In what songwriter David Frazier referred to as the modern David and Goliath, a black owned law firm, now based in Atlanta, GA, settled with Sony Music over claims that the label persuaded artists to use other means of representation. The details of the settlement, which was filed a decade ago, were not released, but James L. Walker Jr., leader of the firm, alleges that Verity Gospel Division, a division of Sony BMG, often threatened clients who used his firm. Additionally, Walker claimed the label defamed the firm and intentionally omitted the company from album credits.
“For decades black lawyers have been treated with second class treatment and constantly having to prove that they can do quality legal work. It is very harmful when representatives from Sony, a major player, encourages and fosters these false stereotypes…knowing we work twice as hard as everyone,” said Walker. “Often labels want artists to use attorneys that the labels can control –this avoids paying the artists their worth and saves the labels millions of dollars and is clearly a conflict of interest. When you decide to lie about a firm and threaten artists, you have crossed the line,” he added.
Walker insists that despite the label’s tactics, he has prevailed because of hard work and a good track record. His firm has worked with artists like Hezekiah Walker, Jamie Foxx, Freddie Jackson, Rick James, DMX, and Shirley Caesar.
- Jewel Wicker
Since its founding in 2008 Roc Nation has become a popular and powerful brand. The company serves as a label, and management group for artists and, now, athletes.
Yesterday Roc Nation’s founder Jay-Z announced a partnership with Universal Music Group. The deal will make Roc Nation a small label under the major label, giving artists both the intimacy and the power they need.
A few weeks ago we did a post on Prince’s long copyright battle, but the fight is long from over. The singer makes no apologies when it comes to protecting his material, and that’s why his label NPG Records sent a complaint to Twitter’s Vine asking that they remove eight clips that contained “unauthorized records.” The clips have since been removed from the social media site that allows users to upload short clips.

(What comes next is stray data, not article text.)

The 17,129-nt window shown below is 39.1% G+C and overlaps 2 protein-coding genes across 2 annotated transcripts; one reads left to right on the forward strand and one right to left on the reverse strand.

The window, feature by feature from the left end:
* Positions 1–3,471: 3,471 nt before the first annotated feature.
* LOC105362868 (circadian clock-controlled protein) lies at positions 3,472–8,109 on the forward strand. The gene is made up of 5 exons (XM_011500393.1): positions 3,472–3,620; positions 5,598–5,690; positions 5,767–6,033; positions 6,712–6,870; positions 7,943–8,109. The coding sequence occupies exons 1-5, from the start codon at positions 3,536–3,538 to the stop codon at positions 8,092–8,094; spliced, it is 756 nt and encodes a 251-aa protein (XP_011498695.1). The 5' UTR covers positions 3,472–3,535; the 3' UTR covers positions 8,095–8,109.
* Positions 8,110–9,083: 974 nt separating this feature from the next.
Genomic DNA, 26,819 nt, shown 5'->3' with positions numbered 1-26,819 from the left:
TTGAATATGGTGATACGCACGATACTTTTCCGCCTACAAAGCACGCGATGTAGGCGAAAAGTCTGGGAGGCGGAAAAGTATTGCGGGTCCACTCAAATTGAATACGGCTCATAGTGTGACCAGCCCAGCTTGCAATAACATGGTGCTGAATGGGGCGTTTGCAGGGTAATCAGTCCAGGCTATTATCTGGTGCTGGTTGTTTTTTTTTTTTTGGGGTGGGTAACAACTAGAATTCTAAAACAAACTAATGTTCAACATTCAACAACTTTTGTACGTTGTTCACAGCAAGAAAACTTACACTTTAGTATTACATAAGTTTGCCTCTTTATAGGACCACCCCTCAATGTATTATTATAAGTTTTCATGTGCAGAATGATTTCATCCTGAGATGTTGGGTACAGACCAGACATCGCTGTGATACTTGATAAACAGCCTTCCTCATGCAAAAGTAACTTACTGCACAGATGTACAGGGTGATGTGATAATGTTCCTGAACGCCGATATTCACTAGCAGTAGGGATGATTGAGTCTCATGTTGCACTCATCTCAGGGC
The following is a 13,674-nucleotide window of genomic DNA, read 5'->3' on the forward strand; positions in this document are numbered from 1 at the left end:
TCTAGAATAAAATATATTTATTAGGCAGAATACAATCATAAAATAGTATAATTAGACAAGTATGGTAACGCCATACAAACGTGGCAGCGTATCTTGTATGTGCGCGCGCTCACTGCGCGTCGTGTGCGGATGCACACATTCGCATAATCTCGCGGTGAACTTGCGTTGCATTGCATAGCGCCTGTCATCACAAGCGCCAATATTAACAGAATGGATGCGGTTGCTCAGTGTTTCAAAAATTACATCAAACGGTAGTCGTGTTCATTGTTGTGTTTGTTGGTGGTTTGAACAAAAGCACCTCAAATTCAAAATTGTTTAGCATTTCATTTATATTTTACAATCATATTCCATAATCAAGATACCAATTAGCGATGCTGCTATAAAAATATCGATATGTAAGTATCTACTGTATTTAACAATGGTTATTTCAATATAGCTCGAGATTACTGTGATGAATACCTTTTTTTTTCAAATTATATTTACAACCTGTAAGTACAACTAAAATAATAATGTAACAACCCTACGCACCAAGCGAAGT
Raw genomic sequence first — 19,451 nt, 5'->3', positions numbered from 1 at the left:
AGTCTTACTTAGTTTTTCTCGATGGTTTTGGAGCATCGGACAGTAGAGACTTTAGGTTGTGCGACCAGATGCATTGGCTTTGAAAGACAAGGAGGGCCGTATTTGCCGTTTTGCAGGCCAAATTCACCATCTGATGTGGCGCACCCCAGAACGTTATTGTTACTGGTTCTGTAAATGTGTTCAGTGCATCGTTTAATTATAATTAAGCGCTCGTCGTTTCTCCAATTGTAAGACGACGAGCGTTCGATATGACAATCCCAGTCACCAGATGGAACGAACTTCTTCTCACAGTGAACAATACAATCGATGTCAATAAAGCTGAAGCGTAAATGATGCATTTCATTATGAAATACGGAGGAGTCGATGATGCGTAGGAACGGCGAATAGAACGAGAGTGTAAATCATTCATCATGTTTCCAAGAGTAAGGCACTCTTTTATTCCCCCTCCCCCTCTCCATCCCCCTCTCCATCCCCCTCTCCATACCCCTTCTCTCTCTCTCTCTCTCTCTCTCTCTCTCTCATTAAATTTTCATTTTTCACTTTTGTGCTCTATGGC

It won’t be the last time someone attempts to post the singer’s music online, but for now Prince wins again.
What would you tell your 21 year old self?
A few months ago we posted an article about the ongoing copyright disputes surrounding Dr. Martin Luther King Jr.’s famous “I Have A Dream” speech and today the King estate is fighting a new copyright battle.
In 2011 President Obama and Dr. King’s family unveiled a monument dedicated to the civil rights leader in Washington, D.C. The Dr. Martin Luther King Jr. Memorial Foundation, the organization behind the monument, has now been forced to change their name, as Dr. King’s children decided to no longer grant the organization a license to use their father’s name.
The organization payed $2.7 million to use King’s name and copyrighted material at the monument, but it seems the organization and King’s estate have long disagreed on who would receive the profits earned in the memorial’s bookstore.
Of course, not everyone is happy about the restrictions on King’s legacy.
“King’s legacy has a reduced visibility and less substantive visibility because of the family’s demands,” said historian David Garrow.
Despite the fact that many believe the King estate’s strict regulation of Dr. King’s image could end up damaging his name in the end, King’s family still makes all final decisions when it comes to his copyrighted material, allowing them to retain indefinite control over their father’s brand.
Source: Roland Martin Reports